Urgent: The 21st International Schools Mathematics Teachers Foundation (ISMTF) Senior Competition will be held at The British School, Warsaw (TBS) between March 2nd and 4th, 2018. Register Now!

Dismiss Notice
  • Highest Quality Learning

    Regular investment in our facilities helps improve the learning experience for all.

    TBS girls

  • Nord Anglia Education

    Through Nord Anglia University our teaching staff maintain the highest standards of a rigorous British education.

    Evelina Mroczkowska

  • Student Aspirations

    We aim for all our students to become 'Global Learners, Aspiring Leaders.'

    science

  • Global Opportunities

    We are a truly international school with students attending from over 50 different countries

    Dab girl

  • Admissions are open

    We operate an open admissions policy because we believe that given the right learning environment every child can grow and thrive to be an outstanding success in life.

    Dab girls

  • Any questions?

    We have a dedicated team waiting to hear from you and support with your transition to the School.

    IB students

  • Connect

    Through our Connect section you can find out the latest from our school and from other schools in the Nord Anglia Education global family.

  • Be Ambitious

    The British School, Warsaw has been running the International Baccalaureate Diploma Programme since 2001. It is the best course to follow for entry to the best universities, worldwide.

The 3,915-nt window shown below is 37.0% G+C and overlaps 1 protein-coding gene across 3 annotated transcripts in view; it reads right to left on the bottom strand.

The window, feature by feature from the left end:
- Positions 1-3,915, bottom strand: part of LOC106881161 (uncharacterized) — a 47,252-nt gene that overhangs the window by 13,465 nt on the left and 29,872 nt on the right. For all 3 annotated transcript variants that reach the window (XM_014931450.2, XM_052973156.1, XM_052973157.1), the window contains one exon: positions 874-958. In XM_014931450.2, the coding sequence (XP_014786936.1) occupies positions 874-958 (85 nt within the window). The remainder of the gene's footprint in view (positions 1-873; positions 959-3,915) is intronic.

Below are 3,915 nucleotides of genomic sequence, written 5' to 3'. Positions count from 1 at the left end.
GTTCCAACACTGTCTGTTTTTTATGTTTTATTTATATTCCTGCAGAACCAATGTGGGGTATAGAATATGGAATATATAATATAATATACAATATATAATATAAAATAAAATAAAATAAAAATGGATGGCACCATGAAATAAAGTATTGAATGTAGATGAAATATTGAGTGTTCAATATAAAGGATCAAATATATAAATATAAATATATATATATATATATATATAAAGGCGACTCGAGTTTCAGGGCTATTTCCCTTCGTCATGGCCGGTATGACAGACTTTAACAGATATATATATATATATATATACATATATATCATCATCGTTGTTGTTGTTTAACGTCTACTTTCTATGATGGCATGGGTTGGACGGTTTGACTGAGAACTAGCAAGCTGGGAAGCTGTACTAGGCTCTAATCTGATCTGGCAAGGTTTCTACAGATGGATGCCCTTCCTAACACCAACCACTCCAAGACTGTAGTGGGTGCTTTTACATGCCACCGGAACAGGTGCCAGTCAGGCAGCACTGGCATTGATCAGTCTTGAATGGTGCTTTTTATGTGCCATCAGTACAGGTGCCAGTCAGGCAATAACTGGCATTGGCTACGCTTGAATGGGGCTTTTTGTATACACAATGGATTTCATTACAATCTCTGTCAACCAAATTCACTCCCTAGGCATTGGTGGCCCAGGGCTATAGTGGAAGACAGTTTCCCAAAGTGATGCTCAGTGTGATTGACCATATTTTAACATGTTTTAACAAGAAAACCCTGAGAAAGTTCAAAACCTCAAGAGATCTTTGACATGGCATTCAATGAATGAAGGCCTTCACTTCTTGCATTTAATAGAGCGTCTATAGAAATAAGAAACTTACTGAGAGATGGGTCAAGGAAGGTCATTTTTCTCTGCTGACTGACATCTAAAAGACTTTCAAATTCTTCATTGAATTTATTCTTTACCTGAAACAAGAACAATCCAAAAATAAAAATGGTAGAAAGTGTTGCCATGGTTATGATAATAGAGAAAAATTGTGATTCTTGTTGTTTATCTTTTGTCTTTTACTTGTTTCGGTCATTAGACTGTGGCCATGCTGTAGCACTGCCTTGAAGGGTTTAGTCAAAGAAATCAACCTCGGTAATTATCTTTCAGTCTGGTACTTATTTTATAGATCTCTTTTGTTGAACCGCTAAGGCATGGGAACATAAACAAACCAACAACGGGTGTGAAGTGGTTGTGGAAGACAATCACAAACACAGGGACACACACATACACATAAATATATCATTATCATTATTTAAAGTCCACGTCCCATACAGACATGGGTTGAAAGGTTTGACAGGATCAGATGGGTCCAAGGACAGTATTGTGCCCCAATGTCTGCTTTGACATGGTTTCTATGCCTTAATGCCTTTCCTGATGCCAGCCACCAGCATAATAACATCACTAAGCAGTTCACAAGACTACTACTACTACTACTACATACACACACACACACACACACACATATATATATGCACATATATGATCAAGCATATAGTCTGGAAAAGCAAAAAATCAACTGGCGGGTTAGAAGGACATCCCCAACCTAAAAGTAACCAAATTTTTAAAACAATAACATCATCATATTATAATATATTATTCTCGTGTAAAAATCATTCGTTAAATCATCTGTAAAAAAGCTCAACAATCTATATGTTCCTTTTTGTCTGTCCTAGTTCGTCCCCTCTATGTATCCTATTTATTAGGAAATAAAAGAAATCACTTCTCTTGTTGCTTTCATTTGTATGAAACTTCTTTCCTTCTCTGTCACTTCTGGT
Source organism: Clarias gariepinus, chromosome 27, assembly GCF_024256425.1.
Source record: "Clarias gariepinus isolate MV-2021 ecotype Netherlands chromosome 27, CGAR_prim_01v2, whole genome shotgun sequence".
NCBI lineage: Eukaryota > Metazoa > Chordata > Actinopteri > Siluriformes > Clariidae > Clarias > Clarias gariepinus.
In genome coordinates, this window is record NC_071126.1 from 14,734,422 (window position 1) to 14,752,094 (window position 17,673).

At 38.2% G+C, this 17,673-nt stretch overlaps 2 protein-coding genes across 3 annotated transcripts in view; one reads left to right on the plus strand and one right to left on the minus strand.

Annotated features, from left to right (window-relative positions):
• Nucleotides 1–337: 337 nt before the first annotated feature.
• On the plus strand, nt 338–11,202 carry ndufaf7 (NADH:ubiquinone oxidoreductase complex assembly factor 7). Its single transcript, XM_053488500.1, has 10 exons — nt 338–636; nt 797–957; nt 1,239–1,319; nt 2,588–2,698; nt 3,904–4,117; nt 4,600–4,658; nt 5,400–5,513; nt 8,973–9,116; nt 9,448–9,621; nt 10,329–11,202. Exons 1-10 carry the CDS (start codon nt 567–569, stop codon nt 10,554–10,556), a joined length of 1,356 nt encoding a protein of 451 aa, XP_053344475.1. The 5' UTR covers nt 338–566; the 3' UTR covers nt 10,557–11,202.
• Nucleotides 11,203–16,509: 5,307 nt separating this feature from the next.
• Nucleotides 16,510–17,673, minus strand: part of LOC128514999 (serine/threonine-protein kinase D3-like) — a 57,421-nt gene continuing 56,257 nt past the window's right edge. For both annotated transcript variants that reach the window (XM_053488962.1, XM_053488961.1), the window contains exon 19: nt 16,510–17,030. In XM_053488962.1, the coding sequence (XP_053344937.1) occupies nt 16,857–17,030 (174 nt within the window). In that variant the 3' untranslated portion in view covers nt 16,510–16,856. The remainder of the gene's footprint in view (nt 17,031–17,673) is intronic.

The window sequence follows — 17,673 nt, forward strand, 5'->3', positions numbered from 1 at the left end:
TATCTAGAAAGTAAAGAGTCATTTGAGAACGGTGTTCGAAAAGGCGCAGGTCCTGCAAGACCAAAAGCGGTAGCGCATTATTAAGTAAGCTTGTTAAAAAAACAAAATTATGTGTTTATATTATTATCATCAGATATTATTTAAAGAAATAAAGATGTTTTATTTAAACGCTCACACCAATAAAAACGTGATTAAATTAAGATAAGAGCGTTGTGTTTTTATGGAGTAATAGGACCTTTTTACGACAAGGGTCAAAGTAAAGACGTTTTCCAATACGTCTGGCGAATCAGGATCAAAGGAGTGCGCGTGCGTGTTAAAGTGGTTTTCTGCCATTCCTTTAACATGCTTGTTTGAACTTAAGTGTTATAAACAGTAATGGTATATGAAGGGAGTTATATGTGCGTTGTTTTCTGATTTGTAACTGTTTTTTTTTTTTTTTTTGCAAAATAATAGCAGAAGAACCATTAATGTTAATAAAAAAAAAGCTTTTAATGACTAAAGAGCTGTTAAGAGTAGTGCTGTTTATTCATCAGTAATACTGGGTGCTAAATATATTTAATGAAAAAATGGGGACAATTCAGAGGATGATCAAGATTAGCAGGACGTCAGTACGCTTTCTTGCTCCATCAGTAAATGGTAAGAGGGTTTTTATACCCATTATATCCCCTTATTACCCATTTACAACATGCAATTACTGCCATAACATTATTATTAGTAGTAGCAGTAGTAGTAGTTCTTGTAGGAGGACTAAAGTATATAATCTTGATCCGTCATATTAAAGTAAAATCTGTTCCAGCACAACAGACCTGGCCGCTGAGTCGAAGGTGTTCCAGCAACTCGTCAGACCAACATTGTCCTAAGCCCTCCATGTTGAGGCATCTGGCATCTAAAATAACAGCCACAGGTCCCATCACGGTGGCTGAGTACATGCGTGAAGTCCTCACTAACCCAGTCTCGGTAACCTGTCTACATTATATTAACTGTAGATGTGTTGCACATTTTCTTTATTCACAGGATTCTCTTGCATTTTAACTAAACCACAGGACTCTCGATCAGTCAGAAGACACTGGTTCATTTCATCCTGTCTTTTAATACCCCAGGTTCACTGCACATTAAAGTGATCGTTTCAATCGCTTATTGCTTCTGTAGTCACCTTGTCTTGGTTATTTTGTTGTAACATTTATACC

IB student

The importance of the A in STEAM

Using the term STEAM versus STEM continues to be an ongoing debate among many educators. In his article Jack Cooper, MIT Lead for Southeast Asia, tells us the significance of having the A for STEAM.

  • A in STEAM 2

By Jack Cooper, MIT Lead for Southeast Asia

 

It frustrates me, perhaps more than it should, when educators still refer to STEM over STEAM, as if art hasn’t quite earned its place as the A in STEAM. For those of you who are new to the term STEAM, the acronym stands for science, technology, engineering, arts and maths-- and there is much debate around the place of A in STEAM. At a recent STEAM event I attended, the hosting educator accidentally let slip a few STEMs in their opening speech, despite the term STEAM being clearly printed on the banner behind the stage. Maybe I should excuse the occasional slip of the tongue, but in some circles the debate still rages on. From this teacher’s perspective, it’s time to move on.

The proponents for STEM over STEAM generally take one of a few basic views:

-          The addition of art takes something away from the other subjects.

-          Art should stand alone and be allowed to exist independently.

-          It forgets the original goal of encouraging students to take on STEM career paths to solve the shortage of workforce in STEM industries.

 

The problem with these points of view is that they see the shift to STEAM as a radical change in philosophy. It’s not. The addition of the A is recognising something that we simply forgot to include from the beginning.